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Nationalism Reframed: Nationhood and the National Question in the New Europe Paperback – September 28, 1996

ISBN-13: 978-0521576499 ISBN-10: 0521576490

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Product Details

  • Paperback: 216 pages
  • Publisher: Cambridge University Press (September 28, 1996)
  • Language: English
  • ISBN-10: 0521576490
  • ISBN-13: 978-0521576499
  • Product Dimensions: 9.1 x 5.9 x 0.8 inches
  • Shipping Weight: 11.2 ounces (View shipping rates and policies)
  • Average Customer Review: 3.0 out of 5 stars  See all reviews (1 customer review)
  • Amazon Best Sellers Rank: #204,988 in Books (See Top 100 in Books)

Editorial Reviews


"In a series of vigorous and rigorous studies of the shifting triadic relations between 'nationalizing states,' 'national minorities,' and their 'external national homelands' in postimperial Europe and Eurasia, Rogers Brubaker reconfigures and reframes our understanding of the national question - its eclipse, revival, and manifold metamorphoses. Wedding surgical empirical precision with uncanny analytical perspicacity, geographical scope with historical depth, this book is a theoretical breakthrough and clears a new terrain for a reflexive sociology of the ongoing fabrication of everything we subsume under the falsely self-evident name of 'nation.'" Pierre Bourdieu, Ecole des Hautes Etudes en Sciences Sociale

"Brubaker's framing of a `pas de trois' of the nationalizing state, the national minority population, and the national homeland illuminates brilliantly the political dynamics of nationalism. His concepts and descriptions are historically rich and sociologically compelling. It will no longer be possible for me to write about nationalism without reference to this masterful set of essays." David D. Laitin, University of Chicago

"This book makes it clear that Rogers Brubaker is the most brilliant of the younger generation of scholars of nationalism. If the great theoretical ingenuity is seen in the creation of a conceptual apparatus designed to handle states, what is most impressive is the way in which this leads to high-powered substantive discoveries. Policy makers quite as much as academics can benefit from analyses of Central Europe in the interwar period and after 1989, of differences between Weimar Germany and post-communist Russia, and of differential patterns of the ending of empires. This is a rare achievement, likely to set the terms of debate for many years." John A. Hall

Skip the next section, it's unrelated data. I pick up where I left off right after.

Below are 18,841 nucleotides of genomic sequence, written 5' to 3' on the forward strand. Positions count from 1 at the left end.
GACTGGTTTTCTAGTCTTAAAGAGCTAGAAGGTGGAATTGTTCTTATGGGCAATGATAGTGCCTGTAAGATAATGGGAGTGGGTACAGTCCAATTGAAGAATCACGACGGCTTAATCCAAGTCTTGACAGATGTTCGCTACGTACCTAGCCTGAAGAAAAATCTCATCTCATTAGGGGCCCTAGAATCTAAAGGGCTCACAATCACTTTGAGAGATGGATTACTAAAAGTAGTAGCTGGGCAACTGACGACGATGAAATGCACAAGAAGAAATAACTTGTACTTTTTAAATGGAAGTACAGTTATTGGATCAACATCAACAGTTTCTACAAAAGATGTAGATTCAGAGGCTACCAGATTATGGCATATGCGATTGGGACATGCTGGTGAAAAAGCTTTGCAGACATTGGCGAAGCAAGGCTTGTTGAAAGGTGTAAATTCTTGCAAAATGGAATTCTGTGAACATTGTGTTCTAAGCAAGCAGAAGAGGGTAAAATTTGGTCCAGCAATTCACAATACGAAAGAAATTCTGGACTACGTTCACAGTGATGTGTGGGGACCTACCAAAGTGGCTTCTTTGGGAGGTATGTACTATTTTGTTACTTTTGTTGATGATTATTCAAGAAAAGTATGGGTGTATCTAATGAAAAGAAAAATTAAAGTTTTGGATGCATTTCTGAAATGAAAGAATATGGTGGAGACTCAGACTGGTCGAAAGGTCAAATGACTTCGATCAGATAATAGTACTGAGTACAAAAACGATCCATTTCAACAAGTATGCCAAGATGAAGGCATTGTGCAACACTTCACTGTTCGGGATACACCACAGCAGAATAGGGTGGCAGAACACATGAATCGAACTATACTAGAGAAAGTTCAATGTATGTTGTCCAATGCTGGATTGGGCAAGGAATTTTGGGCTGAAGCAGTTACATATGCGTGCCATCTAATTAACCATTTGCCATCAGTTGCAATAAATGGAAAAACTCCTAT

"Brubaker may be the freshest voice writing on issues of nationalism, ethnicity, and national identity. He brings to the post-Soviet and East European scene not only a deep knowledge of Western Europe but great conceptual imagination." Robert Legvold, Foreign Affairs Volume 76 No.2

"...serious readers may learn a great deal from careful reading. Recommended for all libraries." F. Tachau, Choice

"It would serve as a valuable supplementary text for any course focused on nationalism or, as is more likely these days, the poltics of identitity." John W. Outland, Perspectives on Political Science

Book Description

This study of nationalism in Eastern Europe and the former Soviet Union develops an original account of the interlocking and opposed nationalisms of national minorities, the nationalizing states in which they live, and the external national homelands to which they are linked by external ties.

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Most Helpful Customer Reviews

16 of 20 people found the following review helpful By A Customer on June 10, 2000
Format: Paperback
Rogers Brubaker, Professor of Sociology at UCLA and part-time teacher at the Central European University in Budapest, has written six decent essays on nationalism here which don't really comprise a full book. Originally published in such journals as 'Daedalus' and 'Ethnic and Racial Studies', the essays present some interesting new concepts for the study of nationalism like 'nationalizing states' (a process which Benedict Anderson might call 'official nationalism') and 'homeland nationalism' (where a nation-state has significant numbers of its cultural community located outside its borders, i.e. Germany between the world wars and Russia today).
Yet Brubaker sometimes dips a bit much into jargon-filled sociological theory: for example, drawing from Pierre Bourdieu (who has a blurb on the back of the book), Brubaker defines a national minority as 'a dynamic political stance, or, more precisely, a family of related yet mutually competing stances.' Furthermore, he credits institutionalization too much for nationalism in the former USSR (i.e. Central Asia), calling nationalism a political phenomenon and thus not drawing enough attention to culture, language, religion, etc.
Nonetheless the essays are worth a quick read, especially the one comparing Weimar Germany and contemporary Russia.
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